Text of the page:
1. Strong Unique Passwords. 1Password protects you by creating a strong, unique password for every service you use. This is critical because research shows that 81% of data breaches are caused by weak or reused passwords.
  2. Secure Storage. 1Password is a vault for your digital assets. Your data is stored on your devices. When it is synced, it is encrypted end-to-end. Even the company cannot read your data. The level of security means you can store copies of important documents for safekeeping.
  3. Convenient Access. 1Password makes it possible to sign in to your accounts quickly. You can use the browser extensions to easily access saved logins through 1Password. Using the security settings, you can use Face ID, Touch ID, or Biometric Unlock (Android) to log in to your services and applications on your mobile devices. Apple users can now unlock 1Password using their Apple Watch.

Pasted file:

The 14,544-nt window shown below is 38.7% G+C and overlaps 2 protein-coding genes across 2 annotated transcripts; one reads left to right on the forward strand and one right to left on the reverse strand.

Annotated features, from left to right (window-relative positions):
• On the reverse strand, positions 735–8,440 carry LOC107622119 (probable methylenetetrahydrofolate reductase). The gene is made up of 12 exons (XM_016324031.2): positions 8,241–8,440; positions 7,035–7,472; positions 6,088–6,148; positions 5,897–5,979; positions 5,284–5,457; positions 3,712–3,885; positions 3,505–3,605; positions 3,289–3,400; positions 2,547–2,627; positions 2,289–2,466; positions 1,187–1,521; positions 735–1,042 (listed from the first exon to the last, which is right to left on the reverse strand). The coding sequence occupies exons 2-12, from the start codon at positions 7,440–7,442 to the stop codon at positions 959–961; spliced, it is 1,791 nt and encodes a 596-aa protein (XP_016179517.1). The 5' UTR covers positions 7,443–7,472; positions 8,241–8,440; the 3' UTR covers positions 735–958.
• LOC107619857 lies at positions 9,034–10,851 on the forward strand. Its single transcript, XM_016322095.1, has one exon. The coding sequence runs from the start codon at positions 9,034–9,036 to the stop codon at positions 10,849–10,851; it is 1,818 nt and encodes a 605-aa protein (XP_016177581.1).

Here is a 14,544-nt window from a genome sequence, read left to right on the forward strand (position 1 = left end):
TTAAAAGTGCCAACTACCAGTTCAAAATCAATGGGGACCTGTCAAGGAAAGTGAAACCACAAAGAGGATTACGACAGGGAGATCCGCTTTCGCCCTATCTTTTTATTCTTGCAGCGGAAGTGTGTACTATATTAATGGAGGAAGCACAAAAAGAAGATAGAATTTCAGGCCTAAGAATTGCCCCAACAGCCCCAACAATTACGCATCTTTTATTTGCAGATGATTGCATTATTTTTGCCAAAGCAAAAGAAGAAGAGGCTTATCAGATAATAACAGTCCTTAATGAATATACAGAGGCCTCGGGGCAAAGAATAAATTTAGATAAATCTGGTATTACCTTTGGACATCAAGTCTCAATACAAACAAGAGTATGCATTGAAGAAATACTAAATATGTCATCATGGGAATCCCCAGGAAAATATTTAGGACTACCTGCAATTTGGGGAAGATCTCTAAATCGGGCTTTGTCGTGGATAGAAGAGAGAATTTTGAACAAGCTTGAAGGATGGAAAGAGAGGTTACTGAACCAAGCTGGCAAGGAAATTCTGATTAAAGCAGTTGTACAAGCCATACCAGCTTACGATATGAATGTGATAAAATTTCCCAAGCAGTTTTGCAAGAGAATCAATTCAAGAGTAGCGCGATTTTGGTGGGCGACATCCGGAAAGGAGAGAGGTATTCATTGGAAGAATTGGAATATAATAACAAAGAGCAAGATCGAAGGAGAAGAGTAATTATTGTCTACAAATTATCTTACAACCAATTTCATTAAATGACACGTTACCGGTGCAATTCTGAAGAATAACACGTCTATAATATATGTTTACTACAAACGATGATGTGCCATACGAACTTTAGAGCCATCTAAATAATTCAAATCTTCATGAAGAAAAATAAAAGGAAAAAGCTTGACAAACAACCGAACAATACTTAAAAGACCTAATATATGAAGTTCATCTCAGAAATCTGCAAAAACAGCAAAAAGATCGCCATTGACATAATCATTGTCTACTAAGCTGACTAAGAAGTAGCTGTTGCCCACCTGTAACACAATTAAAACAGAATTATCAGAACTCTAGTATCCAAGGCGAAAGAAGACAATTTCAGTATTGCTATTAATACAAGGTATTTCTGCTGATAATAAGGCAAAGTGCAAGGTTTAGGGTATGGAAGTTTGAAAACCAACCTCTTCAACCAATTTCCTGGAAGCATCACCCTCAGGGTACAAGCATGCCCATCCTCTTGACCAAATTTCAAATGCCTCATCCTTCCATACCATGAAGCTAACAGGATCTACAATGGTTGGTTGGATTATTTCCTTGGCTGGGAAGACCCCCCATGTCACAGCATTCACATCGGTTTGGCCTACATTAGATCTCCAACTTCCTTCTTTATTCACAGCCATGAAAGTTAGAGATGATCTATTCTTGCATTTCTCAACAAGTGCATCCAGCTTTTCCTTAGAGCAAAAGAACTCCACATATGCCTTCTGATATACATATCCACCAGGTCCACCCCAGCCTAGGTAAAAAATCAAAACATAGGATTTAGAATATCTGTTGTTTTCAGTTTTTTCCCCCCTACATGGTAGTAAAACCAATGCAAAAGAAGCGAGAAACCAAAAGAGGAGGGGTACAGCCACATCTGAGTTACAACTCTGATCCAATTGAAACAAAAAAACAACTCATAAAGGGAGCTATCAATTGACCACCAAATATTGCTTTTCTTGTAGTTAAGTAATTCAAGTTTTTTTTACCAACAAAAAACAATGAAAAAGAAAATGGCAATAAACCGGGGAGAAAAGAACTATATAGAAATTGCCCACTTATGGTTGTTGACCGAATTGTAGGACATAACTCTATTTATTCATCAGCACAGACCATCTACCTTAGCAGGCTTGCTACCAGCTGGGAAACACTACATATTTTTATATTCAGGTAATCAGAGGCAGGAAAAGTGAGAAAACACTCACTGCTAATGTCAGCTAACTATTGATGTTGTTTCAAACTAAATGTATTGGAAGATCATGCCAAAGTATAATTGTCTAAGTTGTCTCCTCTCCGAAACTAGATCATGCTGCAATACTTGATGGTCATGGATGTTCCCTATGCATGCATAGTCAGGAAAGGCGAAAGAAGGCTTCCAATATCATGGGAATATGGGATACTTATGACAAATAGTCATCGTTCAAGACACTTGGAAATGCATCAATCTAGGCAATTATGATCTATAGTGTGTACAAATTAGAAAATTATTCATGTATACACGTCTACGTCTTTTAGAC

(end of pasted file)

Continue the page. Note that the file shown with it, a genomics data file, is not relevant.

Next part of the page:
4. Unmatched Security. 1Password notifies you of potential security risks through its Watchtower service. Watchtower will notify you if any of your passwords have been a part of a security breach. It will also alert you if you are using weak or repeated passwords. 
  5. Save and fill credit card details. You can confidently store your credit card information in 1Password. When you need to use it for an online purchase, you can use the application to fill in the details.
  6. Share passwords. 1Password allows you to securely share passwords with your family or team. You have the option to create a shared vault that others can see. For example, you may want to share the Netflix password with the whole family, but you prefer to keep the bank account credentials to yourself. 1Password makes the whole process effortless while maintaining the highest level of security. 

Bonus: Dark Mode

Here is one more “bonus” reason that is important to some people (especially if you like to work late at night): 1Password supports dark mode.

Why We Recommend 1Password

1Password is Available Where You Need It